Consider some of the factors that may lead to collapse requiring liquidation or rehabilitation. Lagging occupancy, whether at startup, after an expansion, or simply because the property runs down or the neighborhood changes, is the most frequent cause for CCRC failure. These factors can lead to a death spiral of either operating losses or fee increases.

We’ve already mentioned the centrality of pricing decisions. Pricing fees above what’s acceptable in the market area can also result in dwindling occupancy. Alternatively, pricing may be insufficient. Revenues may not cover expenses. Delay in restoring profitability can result in a deepening deficiency leading to insolvency. Actuaries, together with market analysis, can help find the offering/pricing tradeoff sweet spot that allows a CCRC to thrive.

Not All Actuaries Are Equal

It’s evident that actuaries who have the vision and business sense to address these intermingled corporate factors are more than mere mathematicians. As one might expect, some actuaries’ interests and practice are by choice more technically mathematical. Still, many are more broadly oriented. Not all actuaries are math or actuarial science majors. An unusually high qualification is required of candidates who aspire to be Fellows of the Society of Actuaries.

Imagine a standard where an A- was the lowest passing grade. That is the mastery expected. Why? Because the focus of the Society of Actuaries has been that no one should be given the credential unless they are fully prepared to advise clients or employers. Employers of actuaries have the assurance that the actuaries they hire are fully capable of the assignments they take on.

Broad-Based Business Judgment

While questions of occupancy management and market assessment may not be technically actuarial in nature, the unique training of actuaries can be invaluable. Likewise, a business-minded actuary can be instrumental for corporate leadership as cultural and technical changes open new opportunities and present new challenges.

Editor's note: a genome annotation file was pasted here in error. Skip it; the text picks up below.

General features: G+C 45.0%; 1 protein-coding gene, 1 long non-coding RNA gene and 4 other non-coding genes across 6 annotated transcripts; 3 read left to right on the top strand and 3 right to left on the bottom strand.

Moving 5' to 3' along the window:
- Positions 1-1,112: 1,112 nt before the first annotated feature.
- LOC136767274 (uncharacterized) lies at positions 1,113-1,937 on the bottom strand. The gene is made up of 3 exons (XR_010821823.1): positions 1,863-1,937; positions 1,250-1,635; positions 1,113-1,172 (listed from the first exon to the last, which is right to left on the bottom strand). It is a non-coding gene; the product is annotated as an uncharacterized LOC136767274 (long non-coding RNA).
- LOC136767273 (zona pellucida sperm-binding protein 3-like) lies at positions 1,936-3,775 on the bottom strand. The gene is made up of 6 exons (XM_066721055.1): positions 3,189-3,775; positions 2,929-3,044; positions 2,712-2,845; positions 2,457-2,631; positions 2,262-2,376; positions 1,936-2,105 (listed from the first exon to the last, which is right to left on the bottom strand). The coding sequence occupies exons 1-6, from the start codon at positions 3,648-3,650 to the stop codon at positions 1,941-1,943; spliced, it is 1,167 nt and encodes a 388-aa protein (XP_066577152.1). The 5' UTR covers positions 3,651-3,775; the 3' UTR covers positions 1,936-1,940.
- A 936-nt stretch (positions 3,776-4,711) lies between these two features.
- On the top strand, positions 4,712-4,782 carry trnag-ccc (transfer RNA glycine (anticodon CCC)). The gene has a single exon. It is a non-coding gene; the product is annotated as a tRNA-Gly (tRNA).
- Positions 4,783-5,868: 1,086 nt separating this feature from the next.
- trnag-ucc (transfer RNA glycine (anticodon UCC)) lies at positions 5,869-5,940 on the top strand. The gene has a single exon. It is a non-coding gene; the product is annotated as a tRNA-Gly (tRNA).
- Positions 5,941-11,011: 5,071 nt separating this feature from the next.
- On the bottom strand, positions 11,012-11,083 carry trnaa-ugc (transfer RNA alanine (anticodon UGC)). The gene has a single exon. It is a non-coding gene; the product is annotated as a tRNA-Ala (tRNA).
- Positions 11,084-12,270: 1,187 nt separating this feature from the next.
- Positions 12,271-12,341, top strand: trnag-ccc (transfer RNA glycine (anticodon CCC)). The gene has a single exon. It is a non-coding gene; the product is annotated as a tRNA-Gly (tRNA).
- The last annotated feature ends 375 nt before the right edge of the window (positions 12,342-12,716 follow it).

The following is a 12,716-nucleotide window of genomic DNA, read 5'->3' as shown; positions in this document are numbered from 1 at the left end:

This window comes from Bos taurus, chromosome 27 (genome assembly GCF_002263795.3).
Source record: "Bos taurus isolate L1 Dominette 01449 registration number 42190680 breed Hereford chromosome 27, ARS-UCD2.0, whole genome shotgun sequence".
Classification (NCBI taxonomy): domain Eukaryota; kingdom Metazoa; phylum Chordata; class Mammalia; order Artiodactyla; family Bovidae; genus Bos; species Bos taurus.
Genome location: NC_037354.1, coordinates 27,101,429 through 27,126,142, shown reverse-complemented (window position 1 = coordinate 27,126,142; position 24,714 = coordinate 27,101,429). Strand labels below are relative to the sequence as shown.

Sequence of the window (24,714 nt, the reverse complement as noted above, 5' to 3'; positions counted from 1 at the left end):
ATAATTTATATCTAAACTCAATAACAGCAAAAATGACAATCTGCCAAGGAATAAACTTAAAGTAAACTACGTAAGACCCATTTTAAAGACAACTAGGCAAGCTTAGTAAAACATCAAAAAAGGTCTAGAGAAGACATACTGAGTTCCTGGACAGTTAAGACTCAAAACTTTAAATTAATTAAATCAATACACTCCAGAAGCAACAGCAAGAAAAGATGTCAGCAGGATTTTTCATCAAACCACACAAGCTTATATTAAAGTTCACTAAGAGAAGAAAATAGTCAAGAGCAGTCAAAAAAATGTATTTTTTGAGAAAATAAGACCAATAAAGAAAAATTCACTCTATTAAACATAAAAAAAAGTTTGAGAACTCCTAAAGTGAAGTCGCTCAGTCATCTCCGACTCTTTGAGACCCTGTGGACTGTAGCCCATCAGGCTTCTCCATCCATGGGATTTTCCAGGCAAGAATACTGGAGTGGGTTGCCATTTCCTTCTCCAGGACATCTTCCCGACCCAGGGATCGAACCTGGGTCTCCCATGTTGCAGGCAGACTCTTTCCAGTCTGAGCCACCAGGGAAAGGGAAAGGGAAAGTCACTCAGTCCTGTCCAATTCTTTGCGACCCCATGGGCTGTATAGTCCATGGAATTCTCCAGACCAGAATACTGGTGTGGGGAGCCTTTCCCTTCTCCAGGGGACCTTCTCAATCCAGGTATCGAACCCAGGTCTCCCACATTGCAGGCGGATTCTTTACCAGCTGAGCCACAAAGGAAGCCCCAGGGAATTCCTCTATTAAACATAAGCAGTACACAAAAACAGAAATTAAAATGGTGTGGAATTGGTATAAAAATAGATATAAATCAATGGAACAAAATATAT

A common CCRC risk comes from the use of resident entrance fees to support enterprise expansion, thus leveraging the risk profile of the enterprise, and reducing the reserving of entrance fees to support related contractual commitments. Expansion is, of course, a special instance of corporate investment. While ill-considered investments are outside the narrower view of actuarial practice, the combination of mathematical and cultural understandings of top actuaries can be valuable in establishing and managing sound investment policies.

Closing Thoughts

The finances of CCRCs, funding lifetime commitments, are intrinsically actuarial. It stands to reason, therefore, that actuaries should be involved in decision processes. Including the actuarial perspective regularly in management deliberations enables executives and their boards to have better assurance that those commitments can be fulfilled.

Some CCRCs get an actuarial report every five years. Clearly, risks like those discussed above, particularly management pricing and leveraging decisions, can change drastically over a five-year period. Other CCRCs involve actuaries regularly in their operating decision-making. The more often and more deeply actuaries influence the management of a CCRC, the more likely it is to be able to meet sponsor, financier, operator, and resident expectations.

Readers are reminded that I am myself an actuary by vocation. That both inclines me to see the value of actuarial analyses and business judgment and to regret those instances when disregarding risks results in corporate disaster. At the beginning of this article, I spoke of actuaries as morticians in the abstract. At this point, at my age, I can further share that I much prefer the abstraction to the reality. Click here for the story of my career.